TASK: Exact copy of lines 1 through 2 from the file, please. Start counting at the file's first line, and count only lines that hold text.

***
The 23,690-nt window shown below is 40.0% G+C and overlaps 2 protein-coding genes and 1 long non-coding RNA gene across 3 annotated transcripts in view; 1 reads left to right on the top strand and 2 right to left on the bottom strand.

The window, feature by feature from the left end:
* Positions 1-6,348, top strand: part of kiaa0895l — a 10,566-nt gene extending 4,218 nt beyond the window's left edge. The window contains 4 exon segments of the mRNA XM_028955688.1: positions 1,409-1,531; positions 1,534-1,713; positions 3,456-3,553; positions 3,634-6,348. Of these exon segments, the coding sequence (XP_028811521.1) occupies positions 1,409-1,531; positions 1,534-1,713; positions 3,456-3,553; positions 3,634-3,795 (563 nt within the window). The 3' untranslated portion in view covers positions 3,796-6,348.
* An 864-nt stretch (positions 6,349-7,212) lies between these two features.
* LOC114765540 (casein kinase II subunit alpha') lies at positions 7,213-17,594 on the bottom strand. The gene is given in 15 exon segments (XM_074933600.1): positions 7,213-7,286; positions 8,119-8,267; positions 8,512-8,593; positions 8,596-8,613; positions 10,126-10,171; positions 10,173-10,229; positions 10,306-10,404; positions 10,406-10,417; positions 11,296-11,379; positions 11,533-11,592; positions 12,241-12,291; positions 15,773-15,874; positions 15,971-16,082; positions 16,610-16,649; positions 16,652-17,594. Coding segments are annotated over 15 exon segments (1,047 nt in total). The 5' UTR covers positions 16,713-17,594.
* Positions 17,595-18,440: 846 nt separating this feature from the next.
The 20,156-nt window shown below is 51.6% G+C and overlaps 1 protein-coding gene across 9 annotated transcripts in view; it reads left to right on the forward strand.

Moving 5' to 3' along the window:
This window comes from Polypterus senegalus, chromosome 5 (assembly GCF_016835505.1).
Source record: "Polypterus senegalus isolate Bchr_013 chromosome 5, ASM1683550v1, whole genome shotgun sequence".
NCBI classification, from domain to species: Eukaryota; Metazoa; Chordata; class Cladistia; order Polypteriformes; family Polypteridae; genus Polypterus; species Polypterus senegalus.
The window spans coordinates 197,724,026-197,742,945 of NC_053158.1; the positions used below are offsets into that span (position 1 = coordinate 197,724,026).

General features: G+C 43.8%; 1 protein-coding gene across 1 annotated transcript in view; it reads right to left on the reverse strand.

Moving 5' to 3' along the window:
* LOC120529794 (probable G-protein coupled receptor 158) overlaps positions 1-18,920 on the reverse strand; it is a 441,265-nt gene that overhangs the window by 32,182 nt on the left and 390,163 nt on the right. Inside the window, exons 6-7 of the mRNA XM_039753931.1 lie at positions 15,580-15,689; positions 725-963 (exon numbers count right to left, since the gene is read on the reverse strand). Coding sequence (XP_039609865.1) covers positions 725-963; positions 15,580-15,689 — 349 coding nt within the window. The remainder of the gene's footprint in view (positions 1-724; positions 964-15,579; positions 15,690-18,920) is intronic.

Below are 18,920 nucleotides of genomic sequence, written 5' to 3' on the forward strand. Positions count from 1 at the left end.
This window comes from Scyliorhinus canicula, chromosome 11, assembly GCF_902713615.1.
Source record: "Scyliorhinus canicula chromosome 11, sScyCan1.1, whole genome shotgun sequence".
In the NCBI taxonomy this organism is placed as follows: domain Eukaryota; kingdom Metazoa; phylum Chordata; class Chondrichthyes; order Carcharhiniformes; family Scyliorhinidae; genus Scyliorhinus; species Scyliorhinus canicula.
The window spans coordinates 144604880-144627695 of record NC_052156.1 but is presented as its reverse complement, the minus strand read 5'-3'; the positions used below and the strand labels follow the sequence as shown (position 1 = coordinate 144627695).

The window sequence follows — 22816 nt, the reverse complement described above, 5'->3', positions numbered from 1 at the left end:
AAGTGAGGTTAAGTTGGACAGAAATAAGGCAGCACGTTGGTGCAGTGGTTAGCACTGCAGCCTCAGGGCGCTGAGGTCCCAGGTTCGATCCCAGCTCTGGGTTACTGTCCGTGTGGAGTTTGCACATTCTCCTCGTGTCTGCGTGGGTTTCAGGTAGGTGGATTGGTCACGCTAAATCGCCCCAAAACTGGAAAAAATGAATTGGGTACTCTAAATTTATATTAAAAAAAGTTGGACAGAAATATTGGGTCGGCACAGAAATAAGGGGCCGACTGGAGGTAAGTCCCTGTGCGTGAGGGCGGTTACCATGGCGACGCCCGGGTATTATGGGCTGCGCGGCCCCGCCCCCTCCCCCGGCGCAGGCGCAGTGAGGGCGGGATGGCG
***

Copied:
The 23,690-nt window shown below is 40.0% G+C and overlaps 2 protein-coding genes and 1 long non-coding RNA gene across 3 annotated transcripts in view; 1 reads left to right on the top strand and 2 right to left on the bottom strand.

The window, feature by feature from the left end: